Pope Francis gave priests who minister to seafarers special permission to grant absolution for sins that usually would require the intervention of a bishop or the Vatican itself.
“I want to say something about peace in one’s heart,” the pope said on 27th June during a meeting with chaplains and volunteers of the Apostleship of the Sea working at European ports.
“Many seafarers come or will come to priest chaplains with problems on their conscience that make them suffer a lot because they have never had a chance to deal with them,” the pope said, departing from his prepared text.
“In these situations, far from home, from their countries, in these situations that we have described, perhaps a dialogue with the chaplain will open a horizon of hope,” the pope said.
“Be merciful. Be merciful,” Pope Francis told the chaplains.
“To help you with this mercy,” he said, “I concede to all seafarer chaplains the same permissions that I gave to the ‘missionaries of mercy’ so that you can help many hearts find interior peace.”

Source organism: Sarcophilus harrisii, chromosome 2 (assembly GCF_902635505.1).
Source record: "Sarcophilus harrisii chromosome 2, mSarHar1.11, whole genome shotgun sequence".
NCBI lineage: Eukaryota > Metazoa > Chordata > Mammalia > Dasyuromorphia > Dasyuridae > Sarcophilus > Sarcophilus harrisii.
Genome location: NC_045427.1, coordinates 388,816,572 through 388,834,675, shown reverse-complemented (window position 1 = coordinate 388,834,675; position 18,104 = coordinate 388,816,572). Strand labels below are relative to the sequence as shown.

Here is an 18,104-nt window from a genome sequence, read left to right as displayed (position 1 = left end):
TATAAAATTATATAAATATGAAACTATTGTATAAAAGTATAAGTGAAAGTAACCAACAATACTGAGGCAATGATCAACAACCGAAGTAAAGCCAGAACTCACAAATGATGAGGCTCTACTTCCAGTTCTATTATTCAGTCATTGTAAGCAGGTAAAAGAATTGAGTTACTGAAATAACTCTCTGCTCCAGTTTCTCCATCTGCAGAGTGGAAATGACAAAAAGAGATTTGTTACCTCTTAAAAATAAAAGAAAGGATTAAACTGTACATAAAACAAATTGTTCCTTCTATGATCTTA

The “missionaries of mercy” were priests chosen by the Vatican for the 2015-2016 Year of Mercy to preach about God’s mercy and, especially, to encourage Catholics to rediscover the grace of the sacrament of reconciliation.
In a permission later extended to all priests, Pope Francis granted them the power to absolve penitents who regretted having an abortion or playing a role in someone’s decision to have an abortion. He also authorised them to lift some penalties imposed by Canon Law.
Through the chaplains and volunteers of the Apostleship of the Sea, the Catholic Church gives support and solace to a group of workers facing constant danger and frequent exploitation, Pope Francis told the group.
Picture: Seafarers and other worshippers from Carna, Ireland, are seen in 2016 during the annual pilgrimage to MacDara’s Island to celebrate Mass in honour of St MacDara, patron saint of fishermen. Pope Francis has granted Apostleship of the Sea chaplains broader permission for granting absolution to those working far from home. (CNS photo/Clodagh Kilcoyne, Reuters).